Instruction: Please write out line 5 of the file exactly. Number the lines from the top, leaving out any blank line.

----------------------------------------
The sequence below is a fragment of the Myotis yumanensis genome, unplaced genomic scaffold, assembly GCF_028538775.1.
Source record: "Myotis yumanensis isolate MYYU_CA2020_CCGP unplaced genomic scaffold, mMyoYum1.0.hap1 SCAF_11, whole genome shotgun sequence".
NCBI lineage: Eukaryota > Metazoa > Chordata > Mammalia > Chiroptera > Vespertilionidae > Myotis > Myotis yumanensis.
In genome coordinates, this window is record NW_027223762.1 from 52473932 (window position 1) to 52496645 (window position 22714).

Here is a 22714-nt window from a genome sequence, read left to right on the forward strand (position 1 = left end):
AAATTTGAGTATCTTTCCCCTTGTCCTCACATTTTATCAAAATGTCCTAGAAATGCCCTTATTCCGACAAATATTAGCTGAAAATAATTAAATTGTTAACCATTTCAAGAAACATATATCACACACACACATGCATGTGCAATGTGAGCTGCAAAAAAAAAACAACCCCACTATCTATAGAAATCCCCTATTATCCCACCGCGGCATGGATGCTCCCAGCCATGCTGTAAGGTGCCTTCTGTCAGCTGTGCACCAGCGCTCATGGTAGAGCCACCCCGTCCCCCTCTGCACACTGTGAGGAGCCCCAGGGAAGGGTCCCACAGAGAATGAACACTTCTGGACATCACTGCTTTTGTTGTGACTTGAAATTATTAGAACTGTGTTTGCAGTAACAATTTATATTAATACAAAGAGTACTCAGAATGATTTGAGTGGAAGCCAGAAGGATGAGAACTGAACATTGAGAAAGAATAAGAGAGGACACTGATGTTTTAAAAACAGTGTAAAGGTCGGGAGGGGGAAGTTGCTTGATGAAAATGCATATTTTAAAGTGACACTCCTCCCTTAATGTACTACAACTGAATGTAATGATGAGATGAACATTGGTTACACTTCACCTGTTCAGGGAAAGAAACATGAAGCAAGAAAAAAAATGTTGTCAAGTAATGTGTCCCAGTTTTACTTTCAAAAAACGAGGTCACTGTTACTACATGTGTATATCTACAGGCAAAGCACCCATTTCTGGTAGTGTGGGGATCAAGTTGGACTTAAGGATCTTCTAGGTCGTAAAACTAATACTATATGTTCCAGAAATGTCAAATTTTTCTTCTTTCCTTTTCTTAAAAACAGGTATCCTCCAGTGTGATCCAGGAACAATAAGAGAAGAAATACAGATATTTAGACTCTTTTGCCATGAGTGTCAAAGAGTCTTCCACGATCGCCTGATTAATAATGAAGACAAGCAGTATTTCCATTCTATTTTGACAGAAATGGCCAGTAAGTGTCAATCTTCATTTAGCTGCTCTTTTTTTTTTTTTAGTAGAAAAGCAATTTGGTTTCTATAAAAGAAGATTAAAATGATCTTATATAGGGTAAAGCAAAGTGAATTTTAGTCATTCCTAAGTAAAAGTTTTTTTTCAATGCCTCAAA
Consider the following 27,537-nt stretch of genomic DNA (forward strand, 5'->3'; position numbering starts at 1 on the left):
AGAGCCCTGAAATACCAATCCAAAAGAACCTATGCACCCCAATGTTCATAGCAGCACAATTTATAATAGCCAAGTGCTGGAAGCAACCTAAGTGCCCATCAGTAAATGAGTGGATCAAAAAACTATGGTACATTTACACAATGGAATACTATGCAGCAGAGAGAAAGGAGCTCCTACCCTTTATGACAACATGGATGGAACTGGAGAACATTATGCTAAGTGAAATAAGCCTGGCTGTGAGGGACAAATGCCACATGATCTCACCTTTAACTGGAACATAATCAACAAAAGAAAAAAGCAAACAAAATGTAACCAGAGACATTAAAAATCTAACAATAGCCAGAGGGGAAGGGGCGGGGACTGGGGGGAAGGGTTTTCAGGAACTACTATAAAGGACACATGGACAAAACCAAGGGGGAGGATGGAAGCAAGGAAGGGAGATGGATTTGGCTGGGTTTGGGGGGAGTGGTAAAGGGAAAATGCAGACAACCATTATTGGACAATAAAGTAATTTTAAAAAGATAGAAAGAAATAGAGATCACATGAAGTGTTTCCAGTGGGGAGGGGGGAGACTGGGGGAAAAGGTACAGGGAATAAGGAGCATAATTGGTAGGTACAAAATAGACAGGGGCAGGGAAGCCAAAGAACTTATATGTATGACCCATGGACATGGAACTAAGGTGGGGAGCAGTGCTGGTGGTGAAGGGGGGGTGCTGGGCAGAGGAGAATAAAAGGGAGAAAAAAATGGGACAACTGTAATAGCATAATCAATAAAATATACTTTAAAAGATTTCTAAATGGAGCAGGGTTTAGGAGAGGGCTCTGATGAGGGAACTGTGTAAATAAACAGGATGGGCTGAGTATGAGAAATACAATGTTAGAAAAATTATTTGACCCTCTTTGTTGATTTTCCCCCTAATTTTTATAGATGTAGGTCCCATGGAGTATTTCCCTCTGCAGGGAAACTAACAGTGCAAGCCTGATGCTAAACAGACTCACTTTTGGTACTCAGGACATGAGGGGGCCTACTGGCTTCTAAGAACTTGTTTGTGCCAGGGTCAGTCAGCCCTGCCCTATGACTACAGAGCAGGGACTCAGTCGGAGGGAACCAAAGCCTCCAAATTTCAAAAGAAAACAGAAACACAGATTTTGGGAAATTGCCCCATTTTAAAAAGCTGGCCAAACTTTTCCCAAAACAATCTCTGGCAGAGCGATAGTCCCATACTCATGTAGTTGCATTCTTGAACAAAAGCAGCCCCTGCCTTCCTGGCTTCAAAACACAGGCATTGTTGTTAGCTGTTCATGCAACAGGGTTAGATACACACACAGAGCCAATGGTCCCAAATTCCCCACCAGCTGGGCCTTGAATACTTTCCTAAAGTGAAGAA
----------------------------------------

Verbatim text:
Here is a 22714-nt window from a genome sequence, read left to right on the forward strand (position 1 = left end):